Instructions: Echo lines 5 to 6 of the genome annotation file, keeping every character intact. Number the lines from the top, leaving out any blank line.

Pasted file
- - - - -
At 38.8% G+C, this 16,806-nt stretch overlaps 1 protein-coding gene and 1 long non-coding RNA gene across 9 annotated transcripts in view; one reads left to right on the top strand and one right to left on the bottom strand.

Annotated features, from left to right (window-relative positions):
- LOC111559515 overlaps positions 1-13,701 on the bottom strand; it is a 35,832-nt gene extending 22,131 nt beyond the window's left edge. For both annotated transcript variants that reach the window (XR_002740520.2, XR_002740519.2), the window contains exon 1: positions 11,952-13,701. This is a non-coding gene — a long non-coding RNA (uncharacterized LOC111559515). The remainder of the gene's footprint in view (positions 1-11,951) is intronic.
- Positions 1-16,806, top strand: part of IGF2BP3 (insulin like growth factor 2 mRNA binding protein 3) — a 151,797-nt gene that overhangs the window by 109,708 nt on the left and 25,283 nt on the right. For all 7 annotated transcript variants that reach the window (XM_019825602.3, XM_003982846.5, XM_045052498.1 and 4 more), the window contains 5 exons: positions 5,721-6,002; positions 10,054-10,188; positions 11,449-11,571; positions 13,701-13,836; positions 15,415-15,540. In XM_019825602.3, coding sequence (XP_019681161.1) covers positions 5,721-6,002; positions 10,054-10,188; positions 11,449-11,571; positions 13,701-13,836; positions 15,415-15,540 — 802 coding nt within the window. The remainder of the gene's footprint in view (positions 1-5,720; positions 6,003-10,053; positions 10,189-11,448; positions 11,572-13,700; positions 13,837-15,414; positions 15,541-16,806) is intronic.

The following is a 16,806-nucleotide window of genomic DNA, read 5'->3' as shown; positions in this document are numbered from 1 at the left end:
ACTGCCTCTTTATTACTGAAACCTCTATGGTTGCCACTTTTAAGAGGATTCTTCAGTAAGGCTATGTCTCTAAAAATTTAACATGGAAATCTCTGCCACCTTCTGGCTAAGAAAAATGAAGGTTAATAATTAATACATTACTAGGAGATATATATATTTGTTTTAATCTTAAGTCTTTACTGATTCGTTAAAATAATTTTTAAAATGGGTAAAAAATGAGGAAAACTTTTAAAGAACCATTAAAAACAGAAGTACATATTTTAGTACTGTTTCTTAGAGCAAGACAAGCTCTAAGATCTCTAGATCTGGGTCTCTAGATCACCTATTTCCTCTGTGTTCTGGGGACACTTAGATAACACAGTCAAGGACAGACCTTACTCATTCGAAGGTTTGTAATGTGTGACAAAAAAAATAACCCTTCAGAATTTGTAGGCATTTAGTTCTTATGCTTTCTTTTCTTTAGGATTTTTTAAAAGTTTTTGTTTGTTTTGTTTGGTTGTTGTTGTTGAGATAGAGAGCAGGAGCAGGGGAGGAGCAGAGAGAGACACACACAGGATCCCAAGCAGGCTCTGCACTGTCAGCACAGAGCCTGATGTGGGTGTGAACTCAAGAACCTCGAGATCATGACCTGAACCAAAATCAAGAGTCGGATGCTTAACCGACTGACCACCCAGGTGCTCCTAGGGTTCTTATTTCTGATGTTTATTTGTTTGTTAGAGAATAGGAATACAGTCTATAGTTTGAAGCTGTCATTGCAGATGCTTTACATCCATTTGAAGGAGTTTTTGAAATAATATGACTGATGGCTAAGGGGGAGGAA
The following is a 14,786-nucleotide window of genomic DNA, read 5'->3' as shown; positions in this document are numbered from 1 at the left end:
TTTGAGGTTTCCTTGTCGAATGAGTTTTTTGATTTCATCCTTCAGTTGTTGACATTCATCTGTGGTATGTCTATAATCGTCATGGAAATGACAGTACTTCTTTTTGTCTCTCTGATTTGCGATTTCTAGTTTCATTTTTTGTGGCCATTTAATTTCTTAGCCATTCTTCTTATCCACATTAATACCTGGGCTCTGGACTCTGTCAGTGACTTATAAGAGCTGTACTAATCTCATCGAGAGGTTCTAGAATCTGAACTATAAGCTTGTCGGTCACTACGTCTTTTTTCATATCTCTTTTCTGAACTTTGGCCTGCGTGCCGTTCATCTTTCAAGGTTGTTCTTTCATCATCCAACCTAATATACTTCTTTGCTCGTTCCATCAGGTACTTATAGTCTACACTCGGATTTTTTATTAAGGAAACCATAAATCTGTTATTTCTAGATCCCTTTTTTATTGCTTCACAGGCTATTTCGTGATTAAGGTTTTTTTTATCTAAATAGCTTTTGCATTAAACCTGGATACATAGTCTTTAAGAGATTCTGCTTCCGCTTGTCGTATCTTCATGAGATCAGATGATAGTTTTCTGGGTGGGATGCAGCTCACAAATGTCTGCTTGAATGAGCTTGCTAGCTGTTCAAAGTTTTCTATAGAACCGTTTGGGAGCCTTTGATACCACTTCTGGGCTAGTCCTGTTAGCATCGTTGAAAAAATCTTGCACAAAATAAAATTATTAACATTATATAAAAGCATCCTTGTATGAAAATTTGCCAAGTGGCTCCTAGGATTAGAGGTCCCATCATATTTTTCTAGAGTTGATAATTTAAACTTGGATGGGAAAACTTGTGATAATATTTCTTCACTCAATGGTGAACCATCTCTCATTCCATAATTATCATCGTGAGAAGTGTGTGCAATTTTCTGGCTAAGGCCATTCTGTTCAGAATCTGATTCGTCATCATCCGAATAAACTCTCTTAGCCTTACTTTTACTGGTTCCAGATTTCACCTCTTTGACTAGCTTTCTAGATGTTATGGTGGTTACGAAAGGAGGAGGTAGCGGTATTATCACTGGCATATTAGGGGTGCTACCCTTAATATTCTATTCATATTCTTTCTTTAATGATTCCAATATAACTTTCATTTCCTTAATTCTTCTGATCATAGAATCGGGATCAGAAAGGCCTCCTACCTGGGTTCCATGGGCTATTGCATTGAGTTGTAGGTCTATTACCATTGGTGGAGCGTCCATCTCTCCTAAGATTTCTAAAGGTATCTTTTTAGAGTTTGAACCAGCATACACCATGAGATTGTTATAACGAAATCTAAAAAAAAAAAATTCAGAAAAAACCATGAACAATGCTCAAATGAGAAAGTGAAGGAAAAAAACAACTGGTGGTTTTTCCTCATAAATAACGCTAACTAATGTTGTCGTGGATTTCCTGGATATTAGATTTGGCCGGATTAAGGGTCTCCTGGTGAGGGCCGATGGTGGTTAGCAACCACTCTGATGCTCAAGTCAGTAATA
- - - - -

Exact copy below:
The following is a 16,806-nucleotide window of genomic DNA, read 5'->3' as shown; positions in this document are numbered from 1 at the left end:
ACTGCCTCTTTATTACTGAAACCTCTATGGTTGCCACTTTTAAGAGGATTCTTCAGTAAGGCTATGTCTCTAAAAATTTAACATGGAAATCTCTGCCACCTTCTGGCTAAGAAAAATGAAGGTTAATAATTAATACATTACTAGGAGATATATATATTTGTTTTAATCTTAAGTCTTTACTGATTCGTTAAAATAATTTTTAAAATGGGTAAAAAATGAGGAAAACTTTTAAAGAACCATTAAAAACAGAAGTACATATTTTAGTACTGTTTCTTAGAGCAAGACAAGCTCTAAGATCTCTAGATCTGGGTCTCTAGATCACCTATTTCCTCTGTGTTCTGGGGACACTTAGATAACACAGTCAAGGACAGACCTTACTCATTCGAAGGTTTGTAATGTGTGACAAAAAAAATAACCCTTCAGAATTTGTAGGCATTTAGTTCTTATGCTTTCTTTTCTTTAGGATTTTTTAAAAGTTTTTGTTTGTTTTGTTTGGTTGTTGTTGTTGAGATAGAGAGCAGGAGCAGGGGAGGAGCAGAGAGAGACACACACAGGATCCCAAGCAGGCTCTGCACTGTCAGCACAGAGCCTGATGTGGGTGTGAACTCAAGAACCTCGAGATCATGACCTGAACCAAAATCAAGAGTCGGATGCTTAACCGACTGACCACCCAGGTGCTCCTAGGGTTCTTATTTCTGATGTTTATTTGTTTGTTAGAGAATAGGAATACAGTCTATAGTTTGAAGCTGTCATTGCAGATGCTTTACATCCATTTGAAGGAGTTTTTGAAATAATATGACTGATGGCTAAGGGGGAGGAA